At various times during Philippe Decouflé’s Shazam! at BAM, four different men (including Decouflé himself) wearing jackets and little else shyly tell the audience that the work isn’t finished, as well as other useful facts. While Stéphane Chivot dances, Christophe Salengro attempts to translate the abstract flow into the speech we’ve already heard; Chivot testily repeats the moves Salengro gets wrong. When it’s his turn, Salengro attempts a lighting demonstration, with dubious cooperation from the booth. In fact, nothing is inept or unfinished about this entertaining piece. In the 80-minute string of acts, you can discern the influence of circus, of Cunningham (in passages of “pure” dance like an impressive display by Alexandra Naudet in a dress resembling a pierced lampshade), and above all of Alwin Nikolais, who headed the Centre National de Danse Contemporaine in Angers for three years. To circusy music by Sébastien Libolt and La Trabant (played live), the dancers—seen onstage, projected on screens, and multiplied by mirrors—mutate into one another, fly into bits, and perform apparently impossible acts like vaulting (on video) into a pyramid that curves like a backward C. This is high-level pop. The pace only occasionally slackens, and everything gets a hand.
Decouflé has some entrancing screwball ideas. Just before the end, his cast of nine appears in an elegant tableau, and to the song “Hernando’s Hideaway,” from The Pajama Game, wields pretend castanets with tremendous style and accuracy. Wit prevents Shazam! from being sheer trickery—wit and the fact that, like Pina Bausch, Decouflé lets us get to know his performers as individuals. But he hasn’t Bausch’s pessimism. His people turn insecurity into sometimes poignant comedy and give acrobatics a winning “Look at me, Ma!” edge.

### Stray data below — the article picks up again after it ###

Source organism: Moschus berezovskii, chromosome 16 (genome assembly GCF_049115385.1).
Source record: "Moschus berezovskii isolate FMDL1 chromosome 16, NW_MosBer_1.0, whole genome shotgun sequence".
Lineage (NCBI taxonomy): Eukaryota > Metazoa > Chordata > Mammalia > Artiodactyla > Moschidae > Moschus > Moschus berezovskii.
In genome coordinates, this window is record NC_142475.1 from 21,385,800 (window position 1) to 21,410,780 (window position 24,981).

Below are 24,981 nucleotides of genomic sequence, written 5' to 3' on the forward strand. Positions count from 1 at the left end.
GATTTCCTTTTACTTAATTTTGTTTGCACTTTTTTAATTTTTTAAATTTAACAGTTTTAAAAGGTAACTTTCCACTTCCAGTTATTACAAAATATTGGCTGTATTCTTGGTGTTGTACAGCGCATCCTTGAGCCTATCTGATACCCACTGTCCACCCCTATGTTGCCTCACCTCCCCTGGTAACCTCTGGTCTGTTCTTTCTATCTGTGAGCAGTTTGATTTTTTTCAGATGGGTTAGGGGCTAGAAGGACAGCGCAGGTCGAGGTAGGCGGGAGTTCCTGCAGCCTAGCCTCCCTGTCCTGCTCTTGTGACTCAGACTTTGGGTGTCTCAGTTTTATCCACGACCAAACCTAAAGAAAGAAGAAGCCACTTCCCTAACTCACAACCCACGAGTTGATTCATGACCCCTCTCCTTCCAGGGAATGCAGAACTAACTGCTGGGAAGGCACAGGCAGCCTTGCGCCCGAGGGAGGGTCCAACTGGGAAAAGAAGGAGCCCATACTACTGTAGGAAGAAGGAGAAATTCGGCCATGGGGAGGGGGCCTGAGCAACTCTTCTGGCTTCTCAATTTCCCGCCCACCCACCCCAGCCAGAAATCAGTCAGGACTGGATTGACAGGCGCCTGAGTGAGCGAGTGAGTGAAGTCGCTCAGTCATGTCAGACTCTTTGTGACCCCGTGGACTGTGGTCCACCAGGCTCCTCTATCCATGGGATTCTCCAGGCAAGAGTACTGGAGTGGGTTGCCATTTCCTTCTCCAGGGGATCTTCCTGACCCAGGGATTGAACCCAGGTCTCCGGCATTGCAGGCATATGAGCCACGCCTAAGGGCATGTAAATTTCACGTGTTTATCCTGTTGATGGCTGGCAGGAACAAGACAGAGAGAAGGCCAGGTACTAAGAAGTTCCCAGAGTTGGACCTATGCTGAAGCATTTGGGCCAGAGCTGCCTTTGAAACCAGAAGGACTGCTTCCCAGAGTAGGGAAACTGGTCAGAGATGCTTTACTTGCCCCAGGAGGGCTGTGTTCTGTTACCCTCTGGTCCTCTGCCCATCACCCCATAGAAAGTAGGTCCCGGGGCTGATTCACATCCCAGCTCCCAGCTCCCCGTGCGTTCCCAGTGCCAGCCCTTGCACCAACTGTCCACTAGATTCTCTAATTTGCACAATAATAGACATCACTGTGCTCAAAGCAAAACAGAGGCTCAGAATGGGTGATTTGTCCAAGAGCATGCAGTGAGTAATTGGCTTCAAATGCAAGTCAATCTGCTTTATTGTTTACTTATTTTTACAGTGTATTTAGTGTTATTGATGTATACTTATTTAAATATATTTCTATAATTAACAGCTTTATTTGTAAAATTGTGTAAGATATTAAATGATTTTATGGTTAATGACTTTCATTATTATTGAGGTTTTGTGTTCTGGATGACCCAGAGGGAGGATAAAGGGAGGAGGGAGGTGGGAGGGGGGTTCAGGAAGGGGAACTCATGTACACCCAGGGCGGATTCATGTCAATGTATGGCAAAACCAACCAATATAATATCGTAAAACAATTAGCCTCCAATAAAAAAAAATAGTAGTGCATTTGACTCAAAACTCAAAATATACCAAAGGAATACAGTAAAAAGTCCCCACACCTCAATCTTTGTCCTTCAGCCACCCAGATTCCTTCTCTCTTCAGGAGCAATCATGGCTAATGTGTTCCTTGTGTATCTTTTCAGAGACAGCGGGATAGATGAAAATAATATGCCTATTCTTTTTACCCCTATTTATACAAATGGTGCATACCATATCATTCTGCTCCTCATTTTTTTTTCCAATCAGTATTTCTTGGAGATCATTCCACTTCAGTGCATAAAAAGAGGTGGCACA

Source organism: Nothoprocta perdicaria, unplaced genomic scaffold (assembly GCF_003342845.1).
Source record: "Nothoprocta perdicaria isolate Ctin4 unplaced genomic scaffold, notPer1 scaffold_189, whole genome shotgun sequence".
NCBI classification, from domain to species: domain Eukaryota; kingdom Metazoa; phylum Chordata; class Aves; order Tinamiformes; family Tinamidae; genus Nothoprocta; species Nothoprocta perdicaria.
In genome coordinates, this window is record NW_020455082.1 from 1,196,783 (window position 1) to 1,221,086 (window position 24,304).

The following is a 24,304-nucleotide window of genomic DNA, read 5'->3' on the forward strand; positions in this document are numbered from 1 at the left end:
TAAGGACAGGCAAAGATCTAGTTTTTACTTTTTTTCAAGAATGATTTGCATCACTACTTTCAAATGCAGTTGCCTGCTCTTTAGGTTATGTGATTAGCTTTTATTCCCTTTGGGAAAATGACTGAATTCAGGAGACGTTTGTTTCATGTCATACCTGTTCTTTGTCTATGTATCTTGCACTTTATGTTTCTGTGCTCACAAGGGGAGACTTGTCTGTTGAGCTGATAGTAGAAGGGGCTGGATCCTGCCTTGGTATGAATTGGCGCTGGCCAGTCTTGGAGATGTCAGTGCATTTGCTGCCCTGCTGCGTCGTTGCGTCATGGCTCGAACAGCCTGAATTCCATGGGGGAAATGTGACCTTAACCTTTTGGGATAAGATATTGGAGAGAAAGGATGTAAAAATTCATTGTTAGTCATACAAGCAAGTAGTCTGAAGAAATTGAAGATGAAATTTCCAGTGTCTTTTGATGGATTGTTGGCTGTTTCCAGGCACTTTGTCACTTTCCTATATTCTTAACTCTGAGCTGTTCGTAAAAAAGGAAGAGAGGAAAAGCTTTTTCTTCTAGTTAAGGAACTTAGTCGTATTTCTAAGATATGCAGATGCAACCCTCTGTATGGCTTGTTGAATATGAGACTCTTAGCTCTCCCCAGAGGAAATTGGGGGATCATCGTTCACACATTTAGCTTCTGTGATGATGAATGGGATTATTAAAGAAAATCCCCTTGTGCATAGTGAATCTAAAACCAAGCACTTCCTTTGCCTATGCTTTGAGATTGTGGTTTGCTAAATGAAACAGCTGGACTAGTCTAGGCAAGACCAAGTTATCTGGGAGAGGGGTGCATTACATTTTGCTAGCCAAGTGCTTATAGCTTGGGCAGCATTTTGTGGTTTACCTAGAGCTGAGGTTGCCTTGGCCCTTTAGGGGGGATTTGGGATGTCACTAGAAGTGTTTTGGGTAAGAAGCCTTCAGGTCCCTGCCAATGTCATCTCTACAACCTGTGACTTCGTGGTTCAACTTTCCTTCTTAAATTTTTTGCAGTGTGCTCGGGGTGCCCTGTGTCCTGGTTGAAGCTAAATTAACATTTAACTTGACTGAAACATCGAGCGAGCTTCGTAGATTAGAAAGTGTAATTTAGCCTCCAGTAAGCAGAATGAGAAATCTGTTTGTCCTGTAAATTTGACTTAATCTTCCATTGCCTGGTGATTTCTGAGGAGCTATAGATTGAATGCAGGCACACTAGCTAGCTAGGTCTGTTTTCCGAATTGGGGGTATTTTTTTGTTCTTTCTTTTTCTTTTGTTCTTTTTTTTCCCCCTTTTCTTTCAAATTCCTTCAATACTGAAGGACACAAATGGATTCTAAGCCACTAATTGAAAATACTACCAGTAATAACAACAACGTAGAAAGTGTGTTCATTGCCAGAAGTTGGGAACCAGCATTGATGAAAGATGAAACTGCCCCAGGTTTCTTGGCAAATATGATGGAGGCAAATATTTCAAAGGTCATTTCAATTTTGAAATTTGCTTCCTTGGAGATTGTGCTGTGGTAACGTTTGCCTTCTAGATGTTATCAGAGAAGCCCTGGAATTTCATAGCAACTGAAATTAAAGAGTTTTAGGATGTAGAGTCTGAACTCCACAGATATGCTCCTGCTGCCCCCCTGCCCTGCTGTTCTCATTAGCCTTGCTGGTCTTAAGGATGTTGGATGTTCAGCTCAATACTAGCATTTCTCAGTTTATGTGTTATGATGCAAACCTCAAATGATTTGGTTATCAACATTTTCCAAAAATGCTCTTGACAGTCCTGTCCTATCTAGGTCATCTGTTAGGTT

Those who conceived Blast!, now at the Broadway Theatre, must have decided that what pushes spectators’ buttons is more brass and percussion instruments than anyone has ever seen on a stage at once. The result is a hypercharged mix of halftime displays, parade-ground drills, dancing, and the athletic fervor of drum groups like the Japanese Kodo. The horns are shiny; most of the players (predominantly white) seem to be recent college graduates, coached to move and to project 1000-watt enthusiasm.
Splashy effects abound—some beguiling, some corny. When the players prowl onstage, unit by unit, while Ravel’s Bolero swells to its heated climax, you get a visualization of pure crescendo, but when have you ever seen cymbal players who stroke their flanks with their instruments while awaiting their next crash? In a well-played blues number, a stellar trumpeter, lowered from the flies, delivers his solo standing on a blue chair in midair. Men strapped into parade drums duel not only musically; they shove each other around.
Banners and other bright-colored objects are waved and juggled ad infinitum. A couple of cheesy pas de deux seem extraneous. Did it strike no one (director James Mason; choreographers Jim Moore, George Pinney, and John Vanderkolff) as curious that the performers sing the Shaker hymn “Simple Gifts” and then segue into an all-brass rendition of Aaron Copland’s Appalachian Spring while green silk flags waft and weapon-like green boards fly through the glittering air?